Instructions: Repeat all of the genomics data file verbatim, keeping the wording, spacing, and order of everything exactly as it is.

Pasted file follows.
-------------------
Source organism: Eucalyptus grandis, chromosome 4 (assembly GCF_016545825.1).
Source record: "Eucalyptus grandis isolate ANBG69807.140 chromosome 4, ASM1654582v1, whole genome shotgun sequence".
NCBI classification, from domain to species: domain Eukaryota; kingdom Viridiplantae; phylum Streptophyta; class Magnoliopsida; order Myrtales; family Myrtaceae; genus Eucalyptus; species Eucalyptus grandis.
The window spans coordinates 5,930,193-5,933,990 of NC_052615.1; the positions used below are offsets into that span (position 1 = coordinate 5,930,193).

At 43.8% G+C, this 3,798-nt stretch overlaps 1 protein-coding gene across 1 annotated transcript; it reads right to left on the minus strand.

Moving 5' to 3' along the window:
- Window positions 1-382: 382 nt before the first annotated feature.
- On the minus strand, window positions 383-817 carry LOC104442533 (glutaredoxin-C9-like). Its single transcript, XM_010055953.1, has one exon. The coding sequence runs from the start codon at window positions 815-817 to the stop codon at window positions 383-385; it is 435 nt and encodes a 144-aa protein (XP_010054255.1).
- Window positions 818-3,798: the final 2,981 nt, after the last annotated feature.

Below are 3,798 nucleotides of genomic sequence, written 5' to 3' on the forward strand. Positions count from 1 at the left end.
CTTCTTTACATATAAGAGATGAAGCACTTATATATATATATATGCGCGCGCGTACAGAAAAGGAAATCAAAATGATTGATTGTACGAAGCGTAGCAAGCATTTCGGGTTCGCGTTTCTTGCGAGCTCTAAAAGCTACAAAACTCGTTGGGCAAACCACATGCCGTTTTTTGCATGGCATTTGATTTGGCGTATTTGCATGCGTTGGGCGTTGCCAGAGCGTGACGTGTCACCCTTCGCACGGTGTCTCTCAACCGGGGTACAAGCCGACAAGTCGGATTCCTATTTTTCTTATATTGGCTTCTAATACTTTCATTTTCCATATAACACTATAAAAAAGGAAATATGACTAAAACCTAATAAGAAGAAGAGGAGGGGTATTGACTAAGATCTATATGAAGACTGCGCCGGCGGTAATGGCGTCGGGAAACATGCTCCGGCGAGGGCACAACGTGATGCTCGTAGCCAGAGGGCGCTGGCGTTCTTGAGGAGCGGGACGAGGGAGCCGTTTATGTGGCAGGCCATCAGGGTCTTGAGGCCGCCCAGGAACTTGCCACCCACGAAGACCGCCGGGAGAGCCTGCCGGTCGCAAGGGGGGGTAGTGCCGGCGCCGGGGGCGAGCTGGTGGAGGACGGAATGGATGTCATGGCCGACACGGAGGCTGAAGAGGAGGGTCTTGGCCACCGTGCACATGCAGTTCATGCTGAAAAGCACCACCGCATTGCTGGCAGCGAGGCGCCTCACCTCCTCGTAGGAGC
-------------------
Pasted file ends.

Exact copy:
Source organism: Eucalyptus grandis, chromosome 4 (assembly GCF_016545825.1).
Source record: "Eucalyptus grandis isolate ANBG69807.140 chromosome 4, ASM1654582v1, whole genome shotgun sequence".
NCBI classification, from domain to species: domain Eukaryota; kingdom Viridiplantae; phylum Streptophyta; class Magnoliopsida; order Myrtales; family Myrtaceae; genus Eucalyptus; species Eucalyptus grandis.
The window spans coordinates 5,930,193-5,933,990 of NC_052615.1; the positions used below are offsets into that span (position 1 = coordinate 5,930,193).

At 43.8% G+C, this 3,798-nt stretch overlaps 1 protein-coding gene across 1 annotated transcript; it reads right to left on the minus strand.

Moving 5' to 3' along the window:
- Window positions 1-382: 382 nt before the first annotated feature.
- On the minus strand, window positions 383-817 carry LOC104442533 (glutaredoxin-C9-like). Its single transcript, XM_010055953.1, has one exon. The coding sequence runs from the start codon at window positions 815-817 to the stop codon at window positions 383-385; it is 435 nt and encodes a 144-aa protein (XP_010054255.1).
- Window positions 818-3,798: the final 2,981 nt, after the last annotated feature.

Below are 3,798 nucleotides of genomic sequence, written 5' to 3' on the forward strand. Positions count from 1 at the left end.
CTTCTTTACATATAAGAGATGAAGCACTTATATATATATATATGCGCGCGCGTACAGAAAAGGAAATCAAAATGATTGATTGTACGAAGCGTAGCAAGCATTTCGGGTTCGCGTTTCTTGCGAGCTCTAAAAGCTACAAAACTCGTTGGGCAAACCACATGCCGTTTTTTGCATGGCATTTGATTTGGCGTATTTGCATGCGTTGGGCGTTGCCAGAGCGTGACGTGTCACCCTTCGCACGGTGTCTCTCAACCGGGGTACAAGCCGACAAGTCGGATTCCTATTTTTCTTATATTGGCTTCTAATACTTTCATTTTCCATATAACACTATAAAAAAGGAAATATGACTAAAACCTAATAAGAAGAAGAGGAGGGGTATTGACTAAGATCTATATGAAGACTGCGCCGGCGGTAATGGCGTCGGGAAACATGCTCCGGCGAGGGCACAACGTGATGCTCGTAGCCAGAGGGCGCTGGCGTTCTTGAGGAGCGGGACGAGGGAGCCGTTTATGTGGCAGGCCATCAGGGTCTTGAGGCCGCCCAGGAACTTGCCACCCACGAAGACCGCCGGGAGAGCCTGCCGGTCGCAAGGGGGGGTAGTGCCGGCGCCGGGGGCGAGCTGGTGGAGGACGGAATGGATGTCATGGCCGACACGGAGGCTGAAGAGGAGGGTCTTGGCCACCGTGCACATGCAGTTCATGCTGAAAAGCACCACCGCATTGCTGGCAGCGAGGCGCCTCACCTCCTCGTAGGAGC